October 15, 2015

EDITORIAL: Ensuring ‘Any Person’ Can Afford Cornell

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Throughout this semester, at least two students have publicized their inability to pay for a Cornell education and resorted to online crowdfunding platforms to pay off the balances owed to the University. Late last month, Jonah Okike-Hephzibah ’18, who identified himself as an undocumented student, started a GoFundMe page to avoid being removed from Cornell. Within days, he raised over $20,000. Days later, Nikolai Lumpkins ’16 followed suit and has since raised over $5,000.

The generosity of the Cornell community in response to fellow students’ needs is remarkable and demonstrative of how our capacious campus shrinks to help those in crisis or need. However, the fact that Okike-Hephzibah and Lumpkins needed to turn to crowdsourcing as a solution to their financial need is troublesome and causes us to wonder how many more students with similar situations walk among us each day. As described by John Lowry ’16, president of the Class of 2016, crowdfunding is not a long-term solution to solve the financial challenges facing some students across campus.

One of the issues highlighted by Okike-Hephzibah’s campaign is international student financial aid. Both domestic and international students are admitted to Cornell need-blind, meaning their ability to pay does not influence their admissions decision. However, only domestic students that demonstrate financial need are guaranteed a support package that will enable them to attend Cornell. While we understand that the University is under federal and state legal obligations to only award government-sponsored financial aid to citizens and legal residents of the United States, our growing international — and, possibly undocumented — student populations deserve the respect afforded to domestic students.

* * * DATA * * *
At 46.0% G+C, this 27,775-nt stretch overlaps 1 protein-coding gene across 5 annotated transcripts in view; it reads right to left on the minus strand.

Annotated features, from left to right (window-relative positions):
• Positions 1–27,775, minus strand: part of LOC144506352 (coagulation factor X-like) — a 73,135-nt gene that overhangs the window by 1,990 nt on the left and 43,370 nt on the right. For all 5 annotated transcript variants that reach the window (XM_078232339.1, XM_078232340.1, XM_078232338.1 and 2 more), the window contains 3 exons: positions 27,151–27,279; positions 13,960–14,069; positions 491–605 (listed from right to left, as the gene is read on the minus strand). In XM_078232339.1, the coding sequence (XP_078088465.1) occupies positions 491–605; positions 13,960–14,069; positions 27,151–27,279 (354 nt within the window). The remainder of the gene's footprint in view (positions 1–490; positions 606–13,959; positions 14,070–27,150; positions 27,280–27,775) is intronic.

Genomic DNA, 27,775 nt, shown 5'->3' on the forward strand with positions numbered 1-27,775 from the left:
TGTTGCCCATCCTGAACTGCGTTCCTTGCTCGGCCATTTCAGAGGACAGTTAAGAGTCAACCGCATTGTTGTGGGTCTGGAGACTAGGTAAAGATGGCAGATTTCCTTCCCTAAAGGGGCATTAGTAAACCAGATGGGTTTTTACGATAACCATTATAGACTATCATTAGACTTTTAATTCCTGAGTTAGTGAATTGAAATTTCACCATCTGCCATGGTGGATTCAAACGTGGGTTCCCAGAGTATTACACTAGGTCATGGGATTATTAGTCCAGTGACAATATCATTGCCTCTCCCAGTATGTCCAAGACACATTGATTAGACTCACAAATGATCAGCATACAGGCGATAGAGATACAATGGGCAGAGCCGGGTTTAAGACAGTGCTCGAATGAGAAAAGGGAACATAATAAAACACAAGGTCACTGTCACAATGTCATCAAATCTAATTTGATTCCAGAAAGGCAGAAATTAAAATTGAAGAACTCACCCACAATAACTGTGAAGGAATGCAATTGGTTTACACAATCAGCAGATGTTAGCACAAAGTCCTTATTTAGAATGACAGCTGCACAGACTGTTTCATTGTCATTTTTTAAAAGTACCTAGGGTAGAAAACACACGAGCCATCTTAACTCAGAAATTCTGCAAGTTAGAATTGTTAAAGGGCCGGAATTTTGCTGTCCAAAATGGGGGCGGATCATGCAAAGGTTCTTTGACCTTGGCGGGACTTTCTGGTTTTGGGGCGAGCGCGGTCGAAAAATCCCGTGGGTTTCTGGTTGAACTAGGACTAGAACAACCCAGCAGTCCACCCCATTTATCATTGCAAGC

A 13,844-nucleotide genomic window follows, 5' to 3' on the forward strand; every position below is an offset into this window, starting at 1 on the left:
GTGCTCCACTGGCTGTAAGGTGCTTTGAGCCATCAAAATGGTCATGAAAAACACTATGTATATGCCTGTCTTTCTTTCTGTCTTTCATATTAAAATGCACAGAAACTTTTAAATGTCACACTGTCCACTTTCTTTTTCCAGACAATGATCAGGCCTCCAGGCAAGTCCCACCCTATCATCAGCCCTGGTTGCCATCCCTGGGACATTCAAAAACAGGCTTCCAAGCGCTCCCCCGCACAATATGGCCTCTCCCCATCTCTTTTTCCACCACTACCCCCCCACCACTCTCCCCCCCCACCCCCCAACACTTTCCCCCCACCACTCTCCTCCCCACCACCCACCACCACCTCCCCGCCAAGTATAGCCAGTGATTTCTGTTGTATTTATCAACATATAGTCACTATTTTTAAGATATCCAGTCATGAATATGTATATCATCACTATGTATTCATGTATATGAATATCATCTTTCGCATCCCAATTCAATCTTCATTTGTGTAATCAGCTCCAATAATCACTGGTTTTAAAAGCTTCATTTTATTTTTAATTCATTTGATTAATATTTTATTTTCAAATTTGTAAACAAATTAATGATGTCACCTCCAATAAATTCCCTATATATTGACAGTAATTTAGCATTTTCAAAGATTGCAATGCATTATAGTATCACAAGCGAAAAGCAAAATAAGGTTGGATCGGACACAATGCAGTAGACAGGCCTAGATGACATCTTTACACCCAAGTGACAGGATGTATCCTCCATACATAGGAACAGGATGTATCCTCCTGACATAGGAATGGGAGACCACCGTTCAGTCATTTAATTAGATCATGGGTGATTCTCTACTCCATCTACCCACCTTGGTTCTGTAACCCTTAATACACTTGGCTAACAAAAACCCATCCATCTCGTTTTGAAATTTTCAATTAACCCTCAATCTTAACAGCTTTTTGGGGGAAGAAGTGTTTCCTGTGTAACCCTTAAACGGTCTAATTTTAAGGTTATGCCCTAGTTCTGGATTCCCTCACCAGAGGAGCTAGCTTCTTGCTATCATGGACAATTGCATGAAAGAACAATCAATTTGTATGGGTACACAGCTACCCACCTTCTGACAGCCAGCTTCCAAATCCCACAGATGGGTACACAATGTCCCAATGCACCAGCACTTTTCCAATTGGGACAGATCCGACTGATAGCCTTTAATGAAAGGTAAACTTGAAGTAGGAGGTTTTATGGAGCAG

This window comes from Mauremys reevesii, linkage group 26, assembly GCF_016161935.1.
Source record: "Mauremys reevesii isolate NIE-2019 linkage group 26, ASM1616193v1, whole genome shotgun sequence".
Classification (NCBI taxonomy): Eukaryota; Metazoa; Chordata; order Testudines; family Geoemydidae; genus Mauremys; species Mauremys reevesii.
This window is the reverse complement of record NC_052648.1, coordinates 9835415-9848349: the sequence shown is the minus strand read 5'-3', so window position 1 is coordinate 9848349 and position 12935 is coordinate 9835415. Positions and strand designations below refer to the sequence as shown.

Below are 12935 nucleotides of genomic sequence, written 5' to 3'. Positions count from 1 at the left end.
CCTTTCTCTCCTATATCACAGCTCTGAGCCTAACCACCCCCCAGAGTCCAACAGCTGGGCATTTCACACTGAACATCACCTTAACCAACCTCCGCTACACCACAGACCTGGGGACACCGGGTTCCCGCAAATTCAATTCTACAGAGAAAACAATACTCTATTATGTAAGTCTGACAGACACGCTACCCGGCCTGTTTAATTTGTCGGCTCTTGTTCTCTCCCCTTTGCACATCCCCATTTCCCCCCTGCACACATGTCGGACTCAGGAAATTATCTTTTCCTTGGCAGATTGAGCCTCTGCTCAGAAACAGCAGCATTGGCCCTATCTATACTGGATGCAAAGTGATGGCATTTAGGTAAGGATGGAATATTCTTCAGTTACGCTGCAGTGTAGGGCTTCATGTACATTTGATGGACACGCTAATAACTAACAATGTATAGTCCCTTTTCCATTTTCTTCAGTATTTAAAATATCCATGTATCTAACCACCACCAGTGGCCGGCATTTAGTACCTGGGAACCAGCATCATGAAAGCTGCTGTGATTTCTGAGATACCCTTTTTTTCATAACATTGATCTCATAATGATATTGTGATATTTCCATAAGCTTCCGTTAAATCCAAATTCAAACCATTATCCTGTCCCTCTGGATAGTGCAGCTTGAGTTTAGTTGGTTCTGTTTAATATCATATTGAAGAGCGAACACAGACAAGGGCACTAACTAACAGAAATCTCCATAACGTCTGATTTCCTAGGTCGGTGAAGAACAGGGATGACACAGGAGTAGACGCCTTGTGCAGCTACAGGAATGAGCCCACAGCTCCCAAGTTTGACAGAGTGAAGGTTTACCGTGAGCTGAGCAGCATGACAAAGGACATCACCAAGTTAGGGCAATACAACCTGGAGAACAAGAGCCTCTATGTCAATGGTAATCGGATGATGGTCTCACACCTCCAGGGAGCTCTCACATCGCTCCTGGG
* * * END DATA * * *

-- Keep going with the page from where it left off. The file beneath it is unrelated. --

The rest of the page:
We recognize the issues surrounding financial aid are complex and will not be solved instantaneously. But as Cornell reevaluates its priorities with its next fundraising initiatives, we urge the University to consider ways to make the Office of Financial Aid more accessible to Cornellians in an effort to reduce misunderstandings and to continue to increase the available amount of aid to all students. When students continue to struggle to afford the costs of attending this University and to understand the inner workings of Day Hall, additional work must be done to bridge that gap.

4 thoughts on “EDITORIAL: Ensuring ‘Any Person’ Can Afford Cornell

  1. “One of the issues highlighted by Okike-Hephzibah’s campaign is international student financial aid”

    Okike-Hephzibah is not an international student, he is an American. The university needs to acknowledge that undocumented Americans in this country as like any of us out there and deserve equal opportunity in this country. Cornell needs to be a leader in this, not sit by and blame the government for their refusal to grant them aid.

    • Or Cornell could admit citizens of this country and give aid to those who are required to pay income taxes and are here legally. Why can’t these “undocumented Americans,” who are old enough to apply to Cornell and succeed at an Ivy League institution, recognize their parents’ mistakes and apply for citizenship through the lawful process?

      And please don’t use the administrative efficiency argument if you choose to answer this question. People enter this country legally every single day.

  2. Undocumented students do not have the right to live in the United States much less receive financial aid to attend an expensive university. Universities that provide such aid should be prosecuted.

  3. You convientely forgot to include that both students who asked for money in return for absolutely nothing else TRANSFERED here. They made the choice to leave their current institution to come here. While it’s tragic that they are facing hardships here, ultimately they brought this upon themselves for not doing enough research to figure out that they couldn’t get the private loans to afford Cornell. Meanwhile, the illegal immigrant was living in California, where he could receive instate tuition at any of their fine public colleges under the Dream Act. They brought this onto themselves. It’s unfortunate, but it’s their fault.

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